Are Allergy Free Dogs a Myth?

There have been a lot of discussions about the existence of allergy free dogs or hypoallergenic dogs. Dog breeds tagged as hypoallergenic have been created; however, they are still causing allergies in humans. There may be dogs that may shed less dander and hair, causing fewer allergy symptoms, but presently, all existing dog breeds cause allergies in humans with a weaker immune system.

What Causes the Allergic Reactions?

For many years, dog hair has been believed to be the allergen causing negative reactions in people. According to this theory, dogs with short or no hair are considered hypoallergenic.

However, the main culprit allergen is actually a glycoprotein that is shed with dander and dead skin cells; as all dogs shed dander, all dogs may cause allergies.

The same glycoprotein may be found in the dog’s urine and saliva, so these may also be potential allergens. 

Are There Low Allergy Breeds?

Even if all dogs cause allergic reactions in humans with a weaker immune system, there are a few dogs that may shed less dander and cause fewer allergic reactions. These dogs may include the following breeds:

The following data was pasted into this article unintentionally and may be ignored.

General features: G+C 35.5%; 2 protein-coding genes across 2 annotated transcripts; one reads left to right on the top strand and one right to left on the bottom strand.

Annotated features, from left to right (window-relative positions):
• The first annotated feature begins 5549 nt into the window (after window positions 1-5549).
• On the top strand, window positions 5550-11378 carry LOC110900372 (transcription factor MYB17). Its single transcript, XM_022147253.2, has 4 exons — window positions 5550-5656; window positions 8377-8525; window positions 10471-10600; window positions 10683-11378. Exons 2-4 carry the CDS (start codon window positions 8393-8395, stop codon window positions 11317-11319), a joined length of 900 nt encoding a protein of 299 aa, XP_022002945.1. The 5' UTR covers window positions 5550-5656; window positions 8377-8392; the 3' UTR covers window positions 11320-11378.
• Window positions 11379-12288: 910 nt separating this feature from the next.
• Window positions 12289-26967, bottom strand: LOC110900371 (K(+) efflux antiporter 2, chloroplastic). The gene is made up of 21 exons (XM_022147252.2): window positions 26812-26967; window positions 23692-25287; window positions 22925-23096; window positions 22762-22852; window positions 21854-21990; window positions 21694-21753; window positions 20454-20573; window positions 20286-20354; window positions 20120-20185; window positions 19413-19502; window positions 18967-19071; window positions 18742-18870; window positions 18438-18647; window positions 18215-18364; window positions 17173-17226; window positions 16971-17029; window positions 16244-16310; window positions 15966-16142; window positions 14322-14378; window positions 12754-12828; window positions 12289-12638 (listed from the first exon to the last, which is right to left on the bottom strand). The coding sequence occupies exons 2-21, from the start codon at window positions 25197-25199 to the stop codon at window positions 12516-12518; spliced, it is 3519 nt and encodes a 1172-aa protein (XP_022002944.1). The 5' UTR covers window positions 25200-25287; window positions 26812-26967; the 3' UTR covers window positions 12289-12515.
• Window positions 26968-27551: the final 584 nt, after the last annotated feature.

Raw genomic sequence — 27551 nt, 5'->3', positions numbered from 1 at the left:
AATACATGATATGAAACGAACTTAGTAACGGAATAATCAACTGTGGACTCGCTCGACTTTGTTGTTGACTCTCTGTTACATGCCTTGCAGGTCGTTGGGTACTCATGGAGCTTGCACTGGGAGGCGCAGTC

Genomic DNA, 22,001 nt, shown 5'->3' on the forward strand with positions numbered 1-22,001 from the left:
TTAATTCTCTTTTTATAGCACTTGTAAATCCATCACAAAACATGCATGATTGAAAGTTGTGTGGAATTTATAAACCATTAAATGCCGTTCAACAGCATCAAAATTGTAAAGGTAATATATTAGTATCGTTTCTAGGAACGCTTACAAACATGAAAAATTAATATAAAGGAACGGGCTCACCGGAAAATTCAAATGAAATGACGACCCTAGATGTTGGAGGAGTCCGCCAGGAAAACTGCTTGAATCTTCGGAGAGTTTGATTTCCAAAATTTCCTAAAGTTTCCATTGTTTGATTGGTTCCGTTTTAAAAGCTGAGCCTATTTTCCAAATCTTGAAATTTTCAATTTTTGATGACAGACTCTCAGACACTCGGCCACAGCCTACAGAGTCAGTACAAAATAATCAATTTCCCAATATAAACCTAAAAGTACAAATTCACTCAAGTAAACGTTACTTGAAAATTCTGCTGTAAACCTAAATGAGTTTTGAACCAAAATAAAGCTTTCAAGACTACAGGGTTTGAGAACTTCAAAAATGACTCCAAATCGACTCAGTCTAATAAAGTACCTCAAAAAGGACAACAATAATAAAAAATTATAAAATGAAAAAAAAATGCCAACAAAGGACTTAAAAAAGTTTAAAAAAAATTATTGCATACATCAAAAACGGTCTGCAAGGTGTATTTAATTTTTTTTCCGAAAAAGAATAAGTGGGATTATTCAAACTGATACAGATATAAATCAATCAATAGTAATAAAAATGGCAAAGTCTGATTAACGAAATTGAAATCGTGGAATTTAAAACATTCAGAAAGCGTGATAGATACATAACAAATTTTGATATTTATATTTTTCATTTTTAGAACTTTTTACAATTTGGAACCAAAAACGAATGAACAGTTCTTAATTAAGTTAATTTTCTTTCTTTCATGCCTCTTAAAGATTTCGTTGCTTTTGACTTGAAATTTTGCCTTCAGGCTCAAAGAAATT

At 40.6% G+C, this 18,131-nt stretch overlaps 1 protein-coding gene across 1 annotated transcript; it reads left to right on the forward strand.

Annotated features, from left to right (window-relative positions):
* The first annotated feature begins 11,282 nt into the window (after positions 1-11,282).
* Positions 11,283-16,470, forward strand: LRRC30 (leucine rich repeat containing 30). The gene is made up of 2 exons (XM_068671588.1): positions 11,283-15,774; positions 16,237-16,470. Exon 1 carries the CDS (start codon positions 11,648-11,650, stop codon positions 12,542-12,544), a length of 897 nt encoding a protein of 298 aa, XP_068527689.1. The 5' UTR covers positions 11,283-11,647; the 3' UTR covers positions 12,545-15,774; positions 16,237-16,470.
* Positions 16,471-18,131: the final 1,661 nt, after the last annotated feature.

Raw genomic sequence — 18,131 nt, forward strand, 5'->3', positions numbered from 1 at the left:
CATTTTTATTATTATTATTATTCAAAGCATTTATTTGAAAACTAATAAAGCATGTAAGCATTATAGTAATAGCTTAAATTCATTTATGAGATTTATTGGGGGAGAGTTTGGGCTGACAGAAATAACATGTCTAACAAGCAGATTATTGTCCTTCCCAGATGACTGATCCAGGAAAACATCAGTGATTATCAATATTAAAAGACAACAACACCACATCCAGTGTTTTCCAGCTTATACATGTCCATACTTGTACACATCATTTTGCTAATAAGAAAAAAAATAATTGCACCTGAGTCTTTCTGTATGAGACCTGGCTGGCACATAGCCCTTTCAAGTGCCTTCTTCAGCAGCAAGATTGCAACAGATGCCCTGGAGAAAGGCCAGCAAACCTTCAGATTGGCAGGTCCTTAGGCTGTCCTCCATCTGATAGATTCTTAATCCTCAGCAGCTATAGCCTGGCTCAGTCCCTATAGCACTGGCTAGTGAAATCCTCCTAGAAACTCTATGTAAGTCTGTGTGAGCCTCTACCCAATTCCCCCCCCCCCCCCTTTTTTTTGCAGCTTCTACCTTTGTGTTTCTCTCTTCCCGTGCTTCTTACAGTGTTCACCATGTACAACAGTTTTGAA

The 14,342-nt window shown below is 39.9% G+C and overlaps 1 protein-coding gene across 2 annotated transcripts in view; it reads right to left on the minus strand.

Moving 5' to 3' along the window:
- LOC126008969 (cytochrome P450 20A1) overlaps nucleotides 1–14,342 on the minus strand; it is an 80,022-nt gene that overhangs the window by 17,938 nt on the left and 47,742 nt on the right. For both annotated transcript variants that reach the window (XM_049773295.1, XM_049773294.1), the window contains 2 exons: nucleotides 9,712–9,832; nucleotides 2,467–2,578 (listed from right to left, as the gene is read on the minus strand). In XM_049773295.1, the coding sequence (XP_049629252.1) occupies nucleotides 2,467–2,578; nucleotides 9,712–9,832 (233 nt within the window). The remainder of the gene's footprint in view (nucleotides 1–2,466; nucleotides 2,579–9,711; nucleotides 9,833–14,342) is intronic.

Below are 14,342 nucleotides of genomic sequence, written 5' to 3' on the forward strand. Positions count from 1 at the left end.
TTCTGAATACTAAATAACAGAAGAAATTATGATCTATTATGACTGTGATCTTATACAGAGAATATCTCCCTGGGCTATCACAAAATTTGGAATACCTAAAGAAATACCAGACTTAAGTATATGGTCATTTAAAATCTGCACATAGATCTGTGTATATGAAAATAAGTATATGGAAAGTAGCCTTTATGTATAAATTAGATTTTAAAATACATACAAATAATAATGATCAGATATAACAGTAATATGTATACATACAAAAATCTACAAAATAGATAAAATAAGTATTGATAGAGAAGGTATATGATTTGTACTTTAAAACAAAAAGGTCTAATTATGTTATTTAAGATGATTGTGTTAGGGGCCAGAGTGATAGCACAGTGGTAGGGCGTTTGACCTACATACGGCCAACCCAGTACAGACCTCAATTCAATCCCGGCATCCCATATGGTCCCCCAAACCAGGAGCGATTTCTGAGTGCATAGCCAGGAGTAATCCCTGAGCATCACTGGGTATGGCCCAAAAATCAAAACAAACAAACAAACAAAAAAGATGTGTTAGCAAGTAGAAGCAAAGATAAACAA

• American hairless terrier
  • Chinese crested, also hairless
  • Mexican Xoloitzcuintli, hairless breed
  • Poodle or other curled haired or wire coated dogs
  • Italian Greyhounds and short haired breeds

These dog breeds may cause fewer allergic reactions as they have shorter or no hair, so they may be easier to groom. Some of these breeds may shed lower amounts of dander due to hereditary factors.

There has been talk about dogs that shed more dander, including breeds such as Spaniels or Pugs; however, this is still an undemonstrated theory.

Preventing and Managing Allergies

The allergic reactions may be prevented by administering frequent baths to the dog and by cleaning the house on a regular basis, this reducing the amount of dander that is present in the environment of the allergic person.

Presently, the only possible cure to dog allergies is the immunization treatment. The immunization shots work in 70% of people and in some cases, a lengthy administration of shots (3 to 5 years) can lead to a complete allergy treatment.

In addition to the allergy shots, allergic people may also get antihistamines and steroids.

The dog’s diet may also determine the amount of dander that is shed. Adding biotin, omega 3 and 9 fatty acids to the dog’s diet will improve the dog’s skin quality and result in lower amounts of dander.

Allergic people should make sure that they have a room where the dog is not allowed; this will be the allergy free room and ideally, this should be the bedroom.

Even if dogs that are allergy free are a myth, researchers are still working on finding a way to create an allergy free breed. Until this happens, humans with dog allergies may still own dogs, as there are a few ways to prevent severe allergic reactions and manage the allergies.